If We Must Rewrite NAFTA, Scrap the Farm Subsidies
When one considers Donald Trump’s long list of demands that would take much of the free trade out of the North American Free Trade Agreement, it’s ironic that one that seems to have alarmed Canadian Prime Minister Justin Trudeau is the call for eliminating Canada’s dairy and poultry supply management system.
Given how much it costs Canadian consumers and potential exporters, Canada should give up supply management and be grateful for the excuse that NAFTA talks provide. And the United States should forsake its tariffs and subsidies to protect sugar. It is time for both governments stop cutting off their own consumers’ nose to spite each other’s face.
Unlike most of his mercantilist demands, USTR Robert Lighthizer’s proposal to eliminate within a decade Canada’s supply management system for dairy, chicken, eggs and turkey would actually make trade freer, and leave consumers and intermediate producers better off. Canadian supply management and U.S. sugar tariffs and subsidies are virtual mirror images of each other. They both reflect the outsized influence of the farm industry. People may consume over a thousand different goods and services. But they only produce one – and they will fight to protect it, while ignoring how much the rest is costing them as a result.
But that is no excuse for governments to pander. By limiting dairy and poultry imports and setting fixed prices, Canada’s supply management system ensures a floor price for farmers – and adds to the weekly food bills of consumers. This benefits the roughly 20,000 Canadians who happen to own permits, at the expense of the other 34 million.
These rents hit consumers where it hurts most. As Canada West Foundation CEO Martha Hall Findlay has pointed out: “At home, the main problem caused by supply management is that Canadians pay two to three times more than necessary for basic nutrition.” A disproportionate price is paid by low-income Canadians, including many single parents, who spend a larger share of their income on food.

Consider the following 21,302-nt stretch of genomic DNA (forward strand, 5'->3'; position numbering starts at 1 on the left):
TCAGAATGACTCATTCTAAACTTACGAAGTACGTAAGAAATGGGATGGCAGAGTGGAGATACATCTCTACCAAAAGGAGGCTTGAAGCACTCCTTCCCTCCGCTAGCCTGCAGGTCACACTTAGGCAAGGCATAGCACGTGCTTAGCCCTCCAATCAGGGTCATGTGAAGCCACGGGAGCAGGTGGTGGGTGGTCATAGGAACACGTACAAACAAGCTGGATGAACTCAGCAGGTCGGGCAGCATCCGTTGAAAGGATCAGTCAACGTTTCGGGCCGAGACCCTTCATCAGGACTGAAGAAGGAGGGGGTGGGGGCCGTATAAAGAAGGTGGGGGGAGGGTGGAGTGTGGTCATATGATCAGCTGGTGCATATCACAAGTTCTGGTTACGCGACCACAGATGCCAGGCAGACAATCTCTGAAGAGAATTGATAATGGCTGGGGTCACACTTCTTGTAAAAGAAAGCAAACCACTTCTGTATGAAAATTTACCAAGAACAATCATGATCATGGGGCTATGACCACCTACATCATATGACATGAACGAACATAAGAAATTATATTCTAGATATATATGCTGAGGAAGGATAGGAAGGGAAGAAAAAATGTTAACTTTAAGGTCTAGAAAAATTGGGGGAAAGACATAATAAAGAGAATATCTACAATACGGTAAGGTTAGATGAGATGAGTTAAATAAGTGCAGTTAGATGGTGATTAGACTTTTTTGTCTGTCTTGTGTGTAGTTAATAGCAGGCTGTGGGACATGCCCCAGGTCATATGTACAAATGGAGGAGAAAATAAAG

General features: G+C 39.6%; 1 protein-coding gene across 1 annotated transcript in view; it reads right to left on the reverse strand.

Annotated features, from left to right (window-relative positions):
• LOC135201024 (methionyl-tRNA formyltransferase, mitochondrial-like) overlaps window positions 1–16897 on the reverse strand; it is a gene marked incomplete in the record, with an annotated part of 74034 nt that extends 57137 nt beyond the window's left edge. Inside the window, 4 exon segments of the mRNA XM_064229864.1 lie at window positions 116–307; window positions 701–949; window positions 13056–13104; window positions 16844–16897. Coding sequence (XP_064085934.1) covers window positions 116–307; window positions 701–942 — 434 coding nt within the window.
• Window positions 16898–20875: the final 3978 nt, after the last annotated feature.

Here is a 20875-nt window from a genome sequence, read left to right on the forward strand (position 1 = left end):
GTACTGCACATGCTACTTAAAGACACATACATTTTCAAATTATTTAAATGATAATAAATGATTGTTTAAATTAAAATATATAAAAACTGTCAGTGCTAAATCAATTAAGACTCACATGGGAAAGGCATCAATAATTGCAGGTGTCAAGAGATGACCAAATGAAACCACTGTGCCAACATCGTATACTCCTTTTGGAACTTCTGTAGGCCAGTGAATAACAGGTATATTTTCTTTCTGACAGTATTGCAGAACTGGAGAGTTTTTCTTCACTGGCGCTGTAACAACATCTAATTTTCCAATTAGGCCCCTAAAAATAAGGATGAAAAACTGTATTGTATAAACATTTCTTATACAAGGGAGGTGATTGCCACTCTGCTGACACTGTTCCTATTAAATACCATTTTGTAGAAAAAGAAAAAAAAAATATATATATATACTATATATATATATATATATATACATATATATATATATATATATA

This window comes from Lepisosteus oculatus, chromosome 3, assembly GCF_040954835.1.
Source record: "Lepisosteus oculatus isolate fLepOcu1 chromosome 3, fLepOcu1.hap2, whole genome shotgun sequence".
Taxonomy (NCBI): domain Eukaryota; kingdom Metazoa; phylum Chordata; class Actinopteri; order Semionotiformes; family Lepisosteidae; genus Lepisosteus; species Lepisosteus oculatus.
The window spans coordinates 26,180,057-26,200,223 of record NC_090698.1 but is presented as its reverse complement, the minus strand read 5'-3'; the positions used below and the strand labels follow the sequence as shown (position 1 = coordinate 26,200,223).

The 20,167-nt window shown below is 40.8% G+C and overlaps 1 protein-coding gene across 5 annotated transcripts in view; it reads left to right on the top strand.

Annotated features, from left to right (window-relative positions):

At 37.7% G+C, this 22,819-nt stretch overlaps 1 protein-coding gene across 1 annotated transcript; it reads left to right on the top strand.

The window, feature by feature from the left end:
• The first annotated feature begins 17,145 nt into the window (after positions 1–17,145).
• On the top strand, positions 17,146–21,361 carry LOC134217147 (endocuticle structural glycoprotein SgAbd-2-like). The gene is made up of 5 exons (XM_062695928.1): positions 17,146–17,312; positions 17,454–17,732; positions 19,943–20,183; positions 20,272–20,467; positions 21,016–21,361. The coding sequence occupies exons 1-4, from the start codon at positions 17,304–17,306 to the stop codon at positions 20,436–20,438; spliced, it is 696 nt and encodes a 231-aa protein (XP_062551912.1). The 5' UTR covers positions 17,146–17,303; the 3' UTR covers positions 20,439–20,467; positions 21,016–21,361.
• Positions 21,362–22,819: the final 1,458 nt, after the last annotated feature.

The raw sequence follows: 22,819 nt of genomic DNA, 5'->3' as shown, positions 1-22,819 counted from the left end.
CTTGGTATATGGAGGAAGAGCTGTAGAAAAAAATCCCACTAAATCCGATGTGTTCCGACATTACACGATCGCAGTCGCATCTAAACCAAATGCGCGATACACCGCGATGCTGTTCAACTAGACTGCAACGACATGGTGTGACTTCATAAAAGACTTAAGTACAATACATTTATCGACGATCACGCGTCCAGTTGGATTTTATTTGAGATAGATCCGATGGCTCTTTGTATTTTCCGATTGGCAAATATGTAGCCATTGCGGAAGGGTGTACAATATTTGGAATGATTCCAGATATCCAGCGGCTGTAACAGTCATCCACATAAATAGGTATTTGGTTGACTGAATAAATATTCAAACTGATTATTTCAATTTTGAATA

It isn’t just end-use consumers who would benefit from scrapping the supply management system, but also intermediate producers. Right now, Canadians are producing dairy products only for other Canadians. If they want to sell outside Canada, they have to set up shop outside Canada. One of the country’s largest dairy processors actually produces more outside Canada than inside, using U.S. dairy products. When a major Canadian co-op processes more milk in the United States than in Canada, that tells us all we need to know about the efficiency of supply management. Logically, Canada should end it without being bullied – as New Zealand did, improving its position as a leading dairy exporter.
In the same way, Americans would be better off if they scrapped tariffs and subsidies for the favored sugar cane and sugar beet growers. These policies have driven up the price of sugar to twice the average world price, prompting many cookie and candy manufacturers to move operations to other countries. About 140,000 jobs have been lost in sugar-consuming companies since 1997, according to the U.S. Census Bureau. The Commerce Department has estimated that for every sugar-growing job saved by high prices, about three American jobs are lost.
Sugar protectionism also hits American consumers at the check-out counter. High sugar prices cost American consumers and businesses up to $3.5 billion a year, a form of price-fixing that might be against federal anti-trust laws if it wasn’t government mandated.
This largesse may taste sweet to the approximately 18,000 growers who benefit. But it leaves a sour taste in the mouths of the roughly 600,000 Americans employed in direct manufacturing in the sugar-using industry, and the roughly 330 million who buy their products.
Crony capitalism on both sides of the border has favored a few growers at the expense of hundreds of millions of consumers and thousands of intermediate producers. Subsidies for dairy, poultry and sugar have driven prices up and jobs away. Mercantilist demands at the trade negotiating table may not be the prettiest route to free trade in agricultural products, but it is often the one that works.